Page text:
Canadian farmers will now benefit from new research in crop science with the support of the Harper Government. Parliamentary Secretary Pierre Lemieux (Glengarry—Prescott—Russell) and MP Dave Mackenzie (Oxford), on behalf of Agriculture Minister Gerry Ritz, announced this week an investment of US$7 million for the Canadian Field Crop Research Alliance to lead a research cluster to help producers better compete in global markets.
“Innovation drives the competitiveness of the field crop industry and our Government is committed to helping producers find new ways to keep this sector strong and profitable,” said Parliamentary Secretary Lemieux. “We’re working closely with industry and making key investments to open new export opportunities for our grains and oilseeds producers here in Canada and around the world.”
This investment of US$7 million will bring together scientific expertise for research in key areas such as developing innovative field crop varieties with the specific traits requested by consumers and processors. These improvements will help producers reduce their input costs, increase efficiencies and develop a higher quality product that is more resilient to pests. The project will also help producers better respond to consumer demand for foods with specific nutritional benefits and increase their competitiveness in global markets.
“The Canadian Field Crop Research Alliance (CFCRA) thanks the federal government for the increased investment in this important project,” says Crosby Devitt, Chair of CFCRA. “This five-year plant breeding initiative addresses the unique climates and specialised markets across Canada. We look forward to the development and release of improved corn, soybean, barley, and oat varieties desired in our regions and down the value chain.”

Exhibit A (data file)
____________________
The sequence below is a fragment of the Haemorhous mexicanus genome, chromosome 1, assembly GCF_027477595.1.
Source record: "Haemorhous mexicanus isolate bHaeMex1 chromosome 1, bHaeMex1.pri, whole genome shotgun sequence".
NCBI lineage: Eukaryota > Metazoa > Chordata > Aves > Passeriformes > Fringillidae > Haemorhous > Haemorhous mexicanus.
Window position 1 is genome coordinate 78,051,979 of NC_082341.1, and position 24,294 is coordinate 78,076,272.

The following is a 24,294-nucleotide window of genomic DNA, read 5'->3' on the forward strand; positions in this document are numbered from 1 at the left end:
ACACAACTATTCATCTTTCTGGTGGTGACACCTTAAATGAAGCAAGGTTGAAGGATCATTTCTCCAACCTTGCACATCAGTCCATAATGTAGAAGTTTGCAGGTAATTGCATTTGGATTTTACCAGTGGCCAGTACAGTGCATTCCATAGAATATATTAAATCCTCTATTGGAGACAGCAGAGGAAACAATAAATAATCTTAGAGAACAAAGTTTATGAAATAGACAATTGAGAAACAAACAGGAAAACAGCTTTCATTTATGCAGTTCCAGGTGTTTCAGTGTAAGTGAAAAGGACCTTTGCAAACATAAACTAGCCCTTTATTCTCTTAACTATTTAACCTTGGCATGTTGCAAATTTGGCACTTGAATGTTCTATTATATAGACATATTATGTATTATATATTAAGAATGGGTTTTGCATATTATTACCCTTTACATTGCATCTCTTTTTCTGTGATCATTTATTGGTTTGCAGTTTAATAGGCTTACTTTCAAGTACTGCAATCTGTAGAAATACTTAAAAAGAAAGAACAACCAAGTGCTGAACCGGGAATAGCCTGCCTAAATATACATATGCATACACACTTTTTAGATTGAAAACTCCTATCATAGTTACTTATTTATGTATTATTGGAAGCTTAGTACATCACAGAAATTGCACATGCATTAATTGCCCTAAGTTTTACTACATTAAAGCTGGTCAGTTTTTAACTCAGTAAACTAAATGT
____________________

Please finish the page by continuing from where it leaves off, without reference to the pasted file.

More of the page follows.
The research cluster will support what industry has identified as the highest priority research, done by the country’s leading experts. While industry leadership and investment is key to the success of the initiative, by tapping into the expertise of scientists based in research centres across the country, the cluster will benefit from their work in developing improved varieties that address the needs of the market for value-added traits that deliver higher levels of nutrition and improved processing attributes. AAFC researchers will collaborate on several priorities, including providing Canada’s field crop growers of soybeans, corn, oats and barley with enhanced varieties with higher yield, lower input, and greater disease resistance.
The field crop sector is a strong economic driver in Canada. Last year, the corn and soybean industry brought in US$4.5 billion to the farm gate and generated over US$2 billion in exports. This key sector provides the most common source of feed for Canada’s livestock, poultry and dairy sectors. The cluster is supported under Growing Forward 2, as part of the AgriInnovation Program, a five-year initiative of up to $698 million meant to serve as a catalyst for innovation by supporting research, development, commercialisation, and adoption of innovative products, technologies, and services. The terms of this investment are subject to the signing of contribution and collaboration agreements.
The new Growing Forward 2 policy framework, which came into effect on April 1, 2013, will continue to drive innovation and long-term growth in Canada. In addition to a generous suite of business risk management programmes, governments have agreed to invest more than US$3 billion over five years in innovation, competitiveness, and market development.
Please visit Growing Forward 2 for more information on the agreement and the AgriInnovation Programme.
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